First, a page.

I encourage you to do the same too. Maybe there is only time for one study per week. That's okay. Like I mentioned earlier: perseverance is the key.


How do you study picture books? I would love to hear from you and learn from your methods! :)


~ Maple Lam

Illustrator of Two Girls Want a Puppy by Evie and Ryan Cordell (coming June 2015)
Author/Illustrator of My Little Sister and Me (coming Summer 2016)

Tuesday, April 14, 2015

Mice! Color Process

I recently had an art director ask me if I had any mice in my portfolio. Nope! The only mice in my portfolio at the time were microscopic. Cue mouse sketches!
Copyright Jen Betton 2015
I drew up a bunch of sketches, both to figure out ideas and compositions, but also to get used to mousey anatomy. I decided to develop this one into a full-color piece.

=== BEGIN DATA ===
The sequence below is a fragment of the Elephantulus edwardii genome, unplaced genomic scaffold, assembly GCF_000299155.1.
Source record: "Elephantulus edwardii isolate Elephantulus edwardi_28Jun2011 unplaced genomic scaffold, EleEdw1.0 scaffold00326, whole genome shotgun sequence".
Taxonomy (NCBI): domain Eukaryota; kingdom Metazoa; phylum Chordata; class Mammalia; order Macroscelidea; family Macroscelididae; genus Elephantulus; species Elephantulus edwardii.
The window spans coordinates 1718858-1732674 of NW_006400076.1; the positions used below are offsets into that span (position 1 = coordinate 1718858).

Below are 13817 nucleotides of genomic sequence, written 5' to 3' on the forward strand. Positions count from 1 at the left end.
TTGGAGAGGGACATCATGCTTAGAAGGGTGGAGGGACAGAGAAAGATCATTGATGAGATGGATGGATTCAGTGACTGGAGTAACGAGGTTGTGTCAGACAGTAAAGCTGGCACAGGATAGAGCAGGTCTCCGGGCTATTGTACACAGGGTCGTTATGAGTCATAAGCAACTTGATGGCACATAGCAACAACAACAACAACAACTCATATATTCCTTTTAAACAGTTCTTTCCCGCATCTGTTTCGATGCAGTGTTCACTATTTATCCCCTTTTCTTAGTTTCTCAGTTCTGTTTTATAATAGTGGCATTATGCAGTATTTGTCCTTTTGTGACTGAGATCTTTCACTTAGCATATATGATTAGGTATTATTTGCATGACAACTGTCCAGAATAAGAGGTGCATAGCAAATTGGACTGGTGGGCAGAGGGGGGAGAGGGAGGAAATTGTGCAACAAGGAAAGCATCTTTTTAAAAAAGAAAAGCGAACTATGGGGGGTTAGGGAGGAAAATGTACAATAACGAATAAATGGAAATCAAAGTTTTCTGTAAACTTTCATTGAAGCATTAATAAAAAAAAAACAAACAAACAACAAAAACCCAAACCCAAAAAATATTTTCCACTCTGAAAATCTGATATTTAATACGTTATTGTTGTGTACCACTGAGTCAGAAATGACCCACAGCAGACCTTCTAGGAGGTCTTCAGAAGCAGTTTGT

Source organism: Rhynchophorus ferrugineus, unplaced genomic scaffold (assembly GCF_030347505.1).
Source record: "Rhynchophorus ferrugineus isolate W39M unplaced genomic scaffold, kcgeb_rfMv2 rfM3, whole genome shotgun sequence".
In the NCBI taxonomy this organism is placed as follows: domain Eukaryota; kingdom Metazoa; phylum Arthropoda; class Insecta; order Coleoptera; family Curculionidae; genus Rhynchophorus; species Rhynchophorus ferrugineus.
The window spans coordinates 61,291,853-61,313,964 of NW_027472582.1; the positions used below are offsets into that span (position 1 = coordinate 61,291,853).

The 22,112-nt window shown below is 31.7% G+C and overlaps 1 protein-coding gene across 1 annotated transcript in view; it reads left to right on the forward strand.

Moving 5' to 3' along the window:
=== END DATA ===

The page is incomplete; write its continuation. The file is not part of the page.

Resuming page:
For the color studies I knew I wanted something warm and sunset-feeling (partially because I'd been doing a lot of cold paintings – tons of night and underwater scenes). I collected some color palette images I liked on Pinterest, and did a few color studies.

Copyright Jen Betton 2015
The general palette didn't change much, but I experimented with values – middle study is dark mice against a light background, bottom is dark background (to better show the rim lighting), and top is in between. It really helps me think about composition to remember it is just an arrangement of light and dark shapes – so each shape is either light on dark or dark on light. I decided to go with the center study.

Copyright Jen Betton 2015
Process is my friend – I really love approaching a finish with confidence because I know what colors and values I'm using, and I have a refined drawing for a foundation and good reference to look at while I paint. I know lots of other people who don't work this way, but for me, it makes everything smoother and faster.